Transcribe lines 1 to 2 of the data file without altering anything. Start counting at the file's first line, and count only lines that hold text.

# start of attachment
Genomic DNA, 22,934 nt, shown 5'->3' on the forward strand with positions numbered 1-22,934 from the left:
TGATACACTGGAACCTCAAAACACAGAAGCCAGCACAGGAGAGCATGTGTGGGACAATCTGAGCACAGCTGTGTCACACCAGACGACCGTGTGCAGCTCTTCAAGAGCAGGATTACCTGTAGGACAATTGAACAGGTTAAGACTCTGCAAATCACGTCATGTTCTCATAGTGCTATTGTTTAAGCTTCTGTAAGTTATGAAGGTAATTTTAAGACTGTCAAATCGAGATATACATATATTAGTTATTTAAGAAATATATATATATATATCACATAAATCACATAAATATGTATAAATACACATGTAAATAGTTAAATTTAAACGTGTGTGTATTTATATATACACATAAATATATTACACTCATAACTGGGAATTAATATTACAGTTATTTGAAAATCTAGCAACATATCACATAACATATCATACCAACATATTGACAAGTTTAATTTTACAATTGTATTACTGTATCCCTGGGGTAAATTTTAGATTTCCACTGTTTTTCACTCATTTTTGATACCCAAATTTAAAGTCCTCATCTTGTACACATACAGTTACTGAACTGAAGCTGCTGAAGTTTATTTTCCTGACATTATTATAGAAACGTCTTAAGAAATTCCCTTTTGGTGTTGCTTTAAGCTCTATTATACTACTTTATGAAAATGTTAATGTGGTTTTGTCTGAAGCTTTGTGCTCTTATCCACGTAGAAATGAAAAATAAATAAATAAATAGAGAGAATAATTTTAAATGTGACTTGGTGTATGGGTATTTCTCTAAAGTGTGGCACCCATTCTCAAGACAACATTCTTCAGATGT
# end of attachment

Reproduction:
Genomic DNA, 22,934 nt, shown 5'->3' on the forward strand with positions numbered 1-22,934 from the left:
TGATACACTGGAACCTCAAAACACAGAAGCCAGCACAGGAGAGCATGTGTGGGACAATCTGAGCACAGCTGTGTCACACCAGACGACCGTGTGCAGCTCTTCAAGAGCAGGATTACCTGTAGGACAATTGAACAGGTTAAGACTCTGCAAATCACGTCATGTTCTCATAGTGCTATTGTTTAAGCTTCTGTAAGTTATGAAGGTAATTTTAAGACTGTCAAATCGAGATATACATATATTAGTTATTTAAGAAATATATATATATATATCACATAAATCACATAAATATGTATAAATACACATGTAAATAGTTAAATTTAAACGTGTGTGTATTTATATATACACATAAATATATTACACTCATAACTGGGAATTAATATTACAGTTATTTGAAAATCTAGCAACATATCACATAACATATCATACCAACATATTGACAAGTTTAATTTTACAATTGTATTACTGTATCCCTGGGGTAAATTTTAGATTTCCACTGTTTTTCACTCATTTTTGATACCCAAATTTAAAGTCCTCATCTTGTACACATACAGTTACTGAACTGAAGCTGCTGAAGTTTATTTTCCTGACATTATTATAGAAACGTCTTAAGAAATTCCCTTTTGGTGTTGCTTTAAGCTCTATTATACTACTTTATGAAAATGTTAATGTGGTTTTGTCTGAAGCTTTGTGCTCTTATCCACGTAGAAATGAAAAATAAATAAATAAATAGAGAGAATAATTTTAAATGTGACTTGGTGTATGGGTATTTCTCTAAAGTGTGGCACCCATTCTCAAGACAACATTCTTCAGATGT